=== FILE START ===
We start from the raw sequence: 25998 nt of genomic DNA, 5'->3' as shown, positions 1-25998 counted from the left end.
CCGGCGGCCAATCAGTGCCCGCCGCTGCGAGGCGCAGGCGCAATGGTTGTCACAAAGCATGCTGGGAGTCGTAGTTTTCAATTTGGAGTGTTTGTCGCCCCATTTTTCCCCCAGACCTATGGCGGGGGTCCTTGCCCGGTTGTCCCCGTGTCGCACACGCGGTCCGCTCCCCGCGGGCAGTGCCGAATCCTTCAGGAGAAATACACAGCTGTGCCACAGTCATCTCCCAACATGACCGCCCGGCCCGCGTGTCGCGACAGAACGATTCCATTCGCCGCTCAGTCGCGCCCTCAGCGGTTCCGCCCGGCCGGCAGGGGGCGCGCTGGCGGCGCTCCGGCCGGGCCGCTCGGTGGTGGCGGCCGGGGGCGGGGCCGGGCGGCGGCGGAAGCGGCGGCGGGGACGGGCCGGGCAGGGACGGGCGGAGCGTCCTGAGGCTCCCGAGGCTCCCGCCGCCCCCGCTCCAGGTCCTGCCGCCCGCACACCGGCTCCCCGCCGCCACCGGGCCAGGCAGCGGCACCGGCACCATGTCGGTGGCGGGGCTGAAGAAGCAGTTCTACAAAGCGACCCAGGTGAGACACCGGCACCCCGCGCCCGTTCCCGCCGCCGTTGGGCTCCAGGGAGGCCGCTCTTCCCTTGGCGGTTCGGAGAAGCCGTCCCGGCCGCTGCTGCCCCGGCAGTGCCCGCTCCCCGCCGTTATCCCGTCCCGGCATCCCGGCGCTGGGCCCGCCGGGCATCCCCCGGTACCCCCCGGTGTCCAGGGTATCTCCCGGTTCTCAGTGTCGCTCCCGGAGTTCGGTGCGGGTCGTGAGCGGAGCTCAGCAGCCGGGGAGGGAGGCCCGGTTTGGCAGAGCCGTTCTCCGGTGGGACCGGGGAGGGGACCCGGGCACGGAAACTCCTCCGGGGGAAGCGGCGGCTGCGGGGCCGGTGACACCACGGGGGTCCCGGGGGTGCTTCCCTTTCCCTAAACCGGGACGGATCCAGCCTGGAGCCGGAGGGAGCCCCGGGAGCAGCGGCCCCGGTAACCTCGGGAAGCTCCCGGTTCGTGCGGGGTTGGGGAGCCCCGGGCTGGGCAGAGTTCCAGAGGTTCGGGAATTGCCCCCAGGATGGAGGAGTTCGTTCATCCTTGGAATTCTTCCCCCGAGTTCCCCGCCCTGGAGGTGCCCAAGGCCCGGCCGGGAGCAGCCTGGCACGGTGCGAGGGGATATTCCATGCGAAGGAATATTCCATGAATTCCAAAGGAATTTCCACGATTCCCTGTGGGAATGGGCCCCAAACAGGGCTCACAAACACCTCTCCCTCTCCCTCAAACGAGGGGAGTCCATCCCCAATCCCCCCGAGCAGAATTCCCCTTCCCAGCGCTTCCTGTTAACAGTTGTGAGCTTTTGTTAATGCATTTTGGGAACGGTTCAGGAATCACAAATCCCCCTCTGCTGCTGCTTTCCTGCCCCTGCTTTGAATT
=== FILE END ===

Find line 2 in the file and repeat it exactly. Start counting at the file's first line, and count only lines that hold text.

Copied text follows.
CCGGCGGCCAATCAGTGCCCGCCGCTGCGAGGCGCAGGCGCAATGGTTGTCACAAAGCATGCTGGGAGTCGTAGTTTTCAATTTGGAGTGTTTGTCGCCCCATTTTTCCCCCAGACCTATGGCGGGGGTCCTTGCCCGGTTGTCCCCGTGTCGCACACGCGGTCCGCTCCCCGCGGGCAGTGCCGAATCCTTCAGGAGAAATACACAGCTGTGCCACAGTCATCTCCCAACATGACCGCCCGGCCCGCGTGTCGCGACAGAACGATTCCATTCGCCGCTCAGTCGCGCCCTCAGCGGTTCCGCCCGGCCGGCAGGGGGCGCGCTGGCGGCGCTCCGGCCGGGCCGCTCGGTGGTGGCGGCCGGGGGCGGGGCCGGGCGGCGGCGGAAGCGGCGGCGGGGACGGGCCGGGCAGGGACGGGCGGAGCGTCCTGAGGCTCCCGAGGCTCCCGCCGCCCCCGCTCCAGGTCCTGCCGCCCGCACACCGGCTCCCCGCCGCCACCGGGCCAGGCAGCGGCACCGGCACCATGTCGGTGGCGGGGCTGAAGAAGCAGTTCTACAAAGCGACCCAGGTGAGACACCGGCACCCCGCGCCCGTTCCCGCCGCCGTTGGGCTCCAGGGAGGCCGCTCTTCCCTTGGCGGTTCGGAGAAGCCGTCCCGGCCGCTGCTGCCCCGGCAGTGCCCGCTCCCCGCCGTTATCCCGTCCCGGCATCCCGGCGCTGGGCCCGCCGGGCATCCCCCGGTACCCCCCGGTGTCCAGGGTATCTCCCGGTTCTCAGTGTCGCTCCCGGAGTTCGGTGCGGGTCGTGAGCGGAGCTCAGCAGCCGGGGAGGGAGGCCCGGTTTGGCAGAGCCGTTCTCCGGTGGGACCGGGGAGGGGACCCGGGCACGGAAACTCCTCCGGGGGAAGCGGCGGCTGCGGGGCCGGTGACACCACGGGGGTCCCGGGGGTGCTTCCCTTTCCCTAAACCGGGACGGATCCAGCCTGGAGCCGGAGGGAGCCCCGGGAGCAGCGGCCCCGGTAACCTCGGGAAGCTCCCGGTTCGTGCGGGGTTGGGGAGCCCCGGGCTGGGCAGAGTTCCAGAGGTTCGGGAATTGCCCCCAGGATGGAGGAGTTCGTTCATCCTTGGAATTCTTCCCCCGAGTTCCCCGCCCTGGAGGTGCCCAAGGCCCGGCCGGGAGCAGCCTGGCACGGTGCGAGGGGATATTCCATGCGAAGGAATATTCCATGAATTCCAAAGGAATTTCCACGATTCCCTGTGGGAATGGGCCCCAAACAGGGCTCACAAACACCTCTCCCTCTCCCTCAAACGAGGGGAGTCCATCCCCAATCCCCCCGAGCAGAATTCCCCTTCCCAGCGCTTCCTGTTAACAGTTGTGAGCTTTTGTTAATGCATTTTGGGAACGGTTCAGGAATCACAAATCCCCCTCTGCTGCTGCTTTCCTGCCCCTGCTTTGAATT